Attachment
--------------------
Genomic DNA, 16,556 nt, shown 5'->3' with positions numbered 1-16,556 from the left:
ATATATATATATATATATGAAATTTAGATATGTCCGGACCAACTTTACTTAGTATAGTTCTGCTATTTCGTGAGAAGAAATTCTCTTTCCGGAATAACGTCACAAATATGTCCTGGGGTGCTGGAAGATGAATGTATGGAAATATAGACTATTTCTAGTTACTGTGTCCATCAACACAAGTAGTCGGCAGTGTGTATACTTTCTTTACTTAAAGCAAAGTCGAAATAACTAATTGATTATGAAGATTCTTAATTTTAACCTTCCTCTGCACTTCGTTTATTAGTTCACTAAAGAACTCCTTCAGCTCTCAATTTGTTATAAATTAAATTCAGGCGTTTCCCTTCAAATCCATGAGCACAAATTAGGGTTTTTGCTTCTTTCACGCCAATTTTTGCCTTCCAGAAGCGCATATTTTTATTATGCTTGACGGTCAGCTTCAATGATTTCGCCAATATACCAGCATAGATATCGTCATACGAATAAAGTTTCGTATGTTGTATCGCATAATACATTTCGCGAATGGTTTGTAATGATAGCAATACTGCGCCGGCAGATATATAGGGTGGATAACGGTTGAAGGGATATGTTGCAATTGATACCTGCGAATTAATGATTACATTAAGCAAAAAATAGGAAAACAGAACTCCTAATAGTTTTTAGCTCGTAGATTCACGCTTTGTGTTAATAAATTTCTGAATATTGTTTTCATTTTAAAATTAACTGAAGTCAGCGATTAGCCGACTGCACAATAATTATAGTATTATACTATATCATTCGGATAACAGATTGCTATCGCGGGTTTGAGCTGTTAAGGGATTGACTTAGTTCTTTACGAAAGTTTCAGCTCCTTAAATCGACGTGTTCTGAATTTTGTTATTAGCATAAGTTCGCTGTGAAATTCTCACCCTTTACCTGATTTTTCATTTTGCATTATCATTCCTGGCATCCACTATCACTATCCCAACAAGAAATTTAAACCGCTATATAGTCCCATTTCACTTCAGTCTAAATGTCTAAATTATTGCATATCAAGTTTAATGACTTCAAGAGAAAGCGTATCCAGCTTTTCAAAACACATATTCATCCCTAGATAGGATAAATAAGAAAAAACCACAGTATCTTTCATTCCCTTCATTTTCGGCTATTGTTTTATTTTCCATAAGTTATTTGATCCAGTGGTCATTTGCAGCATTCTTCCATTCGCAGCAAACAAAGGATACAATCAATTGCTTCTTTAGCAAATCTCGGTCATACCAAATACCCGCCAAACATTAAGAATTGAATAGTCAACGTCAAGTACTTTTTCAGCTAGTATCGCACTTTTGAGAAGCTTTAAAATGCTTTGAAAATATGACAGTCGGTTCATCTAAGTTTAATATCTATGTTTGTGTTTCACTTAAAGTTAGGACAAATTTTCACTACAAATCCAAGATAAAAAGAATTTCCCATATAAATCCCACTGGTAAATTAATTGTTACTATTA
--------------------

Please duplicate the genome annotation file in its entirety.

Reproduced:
Genomic DNA, 16,556 nt, shown 5'->3' with positions numbered 1-16,556 from the left:
ATATATATATATATATATGAAATTTAGATATGTCCGGACCAACTTTACTTAGTATAGTTCTGCTATTTCGTGAGAAGAAATTCTCTTTCCGGAATAACGTCACAAATATGTCCTGGGGTGCTGGAAGATGAATGTATGGAAATATAGACTATTTCTAGTTACTGTGTCCATCAACACAAGTAGTCGGCAGTGTGTATACTTTCTTTACTTAAAGCAAAGTCGAAATAACTAATTGATTATGAAGATTCTTAATTTTAACCTTCCTCTGCACTTCGTTTATTAGTTCACTAAAGAACTCCTTCAGCTCTCAATTTGTTATAAATTAAATTCAGGCGTTTCCCTTCAAATCCATGAGCACAAATTAGGGTTTTTGCTTCTTTCACGCCAATTTTTGCCTTCCAGAAGCGCATATTTTTATTATGCTTGACGGTCAGCTTCAATGATTTCGCCAATATACCAGCATAGATATCGTCATACGAATAAAGTTTCGTATGTTGTATCGCATAATACATTTCGCGAATGGTTTGTAATGATAGCAATACTGCGCCGGCAGATATATAGGGTGGATAACGGTTGAAGGGATATGTTGCAATTGATACCTGCGAATTAATGATTACATTAAGCAAAAAATAGGAAAACAGAACTCCTAATAGTTTTTAGCTCGTAGATTCACGCTTTGTGTTAATAAATTTCTGAATATTGTTTTCATTTTAAAATTAACTGAAGTCAGCGATTAGCCGACTGCACAATAATTATAGTATTATACTATATCATTCGGATAACAGATTGCTATCGCGGGTTTGAGCTGTTAAGGGATTGACTTAGTTCTTTACGAAAGTTTCAGCTCCTTAAATCGACGTGTTCTGAATTTTGTTATTAGCATAAGTTCGCTGTGAAATTCTCACCCTTTACCTGATTTTTCATTTTGCATTATCATTCCTGGCATCCACTATCACTATCCCAACAAGAAATTTAAACCGCTATATAGTCCCATTTCACTTCAGTCTAAATGTCTAAATTATTGCATATCAAGTTTAATGACTTCAAGAGAAAGCGTATCCAGCTTTTCAAAACACATATTCATCCCTAGATAGGATAAATAAGAAAAAACCACAGTATCTTTCATTCCCTTCATTTTCGGCTATTGTTTTATTTTCCATAAGTTATTTGATCCAGTGGTCATTTGCAGCATTCTTCCATTCGCAGCAAACAAAGGATACAATCAATTGCTTCTTTAGCAAATCTCGGTCATACCAAATACCCGCCAAACATTAAGAATTGAATAGTCAACGTCAAGTACTTTTTCAGCTAGTATCGCACTTTTGAGAAGCTTTAAAATGCTTTGAAAATATGACAGTCGGTTCATCTAAGTTTAATATCTATGTTTGTGTTTCACTTAAAGTTAGGACAAATTTTCACTACAAATCCAAGATAAAAAGAATTTCCCATATAAATCCCACTGGTAAATTAATTGTTACTATTA